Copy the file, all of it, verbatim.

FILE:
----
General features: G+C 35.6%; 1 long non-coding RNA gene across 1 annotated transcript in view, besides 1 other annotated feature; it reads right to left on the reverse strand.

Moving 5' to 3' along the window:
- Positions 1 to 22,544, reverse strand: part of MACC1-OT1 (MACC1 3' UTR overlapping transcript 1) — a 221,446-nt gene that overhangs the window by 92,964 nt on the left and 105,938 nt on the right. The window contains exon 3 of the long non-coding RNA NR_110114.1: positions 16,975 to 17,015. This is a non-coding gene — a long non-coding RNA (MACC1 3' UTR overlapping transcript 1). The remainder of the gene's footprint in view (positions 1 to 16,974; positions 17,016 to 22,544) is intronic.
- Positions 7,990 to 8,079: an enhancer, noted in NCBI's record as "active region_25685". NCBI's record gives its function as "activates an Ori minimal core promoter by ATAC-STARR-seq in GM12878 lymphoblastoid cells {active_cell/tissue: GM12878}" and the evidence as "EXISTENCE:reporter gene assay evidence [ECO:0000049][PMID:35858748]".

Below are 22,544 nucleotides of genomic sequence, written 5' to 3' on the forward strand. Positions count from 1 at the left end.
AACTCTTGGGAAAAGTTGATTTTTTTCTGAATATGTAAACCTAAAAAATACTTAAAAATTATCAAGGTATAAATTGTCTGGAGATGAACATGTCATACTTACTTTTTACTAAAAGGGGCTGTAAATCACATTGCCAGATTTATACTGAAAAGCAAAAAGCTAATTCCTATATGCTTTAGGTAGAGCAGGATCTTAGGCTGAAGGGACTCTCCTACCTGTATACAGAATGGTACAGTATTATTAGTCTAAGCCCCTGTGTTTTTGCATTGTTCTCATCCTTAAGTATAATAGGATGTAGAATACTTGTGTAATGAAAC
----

General features: G+C 35.6%; 1 long non-coding RNA gene across 1 annotated transcript in view, besides 1 other annotated feature; it reads right to left on the reverse strand.

Moving 5' to 3' along the window:
- Positions 1 to 22,544, reverse strand: part of MACC1-OT1 (MACC1 3' UTR overlapping transcript 1) — a 221,446-nt gene that overhangs the window by 92,964 nt on the left and 105,938 nt on the right. The window contains exon 3 of the long non-coding RNA NR_110114.1: positions 16,975 to 17,015. This is a non-coding gene — a long non-coding RNA (MACC1 3' UTR overlapping transcript 1). The remainder of the gene's footprint in view (positions 1 to 16,974; positions 17,016 to 22,544) is intronic.
- Positions 7,990 to 8,079: an enhancer, noted in NCBI's record as "active region_25685". NCBI's record gives its function as "activates an Ori minimal core promoter by ATAC-STARR-seq in GM12878 lymphoblastoid cells {active_cell/tissue: GM12878}" and the evidence as "EXISTENCE:reporter gene assay evidence [ECO:0000049][PMID:35858748]".

Below are 22,544 nucleotides of genomic sequence, written 5' to 3' on the forward strand. Positions count from 1 at the left end.
AACTCTTGGGAAAAGTTGATTTTTTTCTGAATATGTAAACCTAAAAAATACTTAAAAATTATCAAGGTATAAATTGTCTGGAGATGAACATGTCATACTTACTTTTTACTAAAAGGGGCTGTAAATCACATTGCCAGATTTATACTGAAAAGCAAAAAGCTAATTCCTATATGCTTTAGGTAGAGCAGGATCTTAGGCTGAAGGGACTCTCCTACCTGTATACAGAATGGTACAGTATTATTAGTCTAAGCCCCTGTGTTTTTGCATTGTTCTCATCCTTAAGTATAATAGGATGTAGAATACTTGTGTAATGAAAC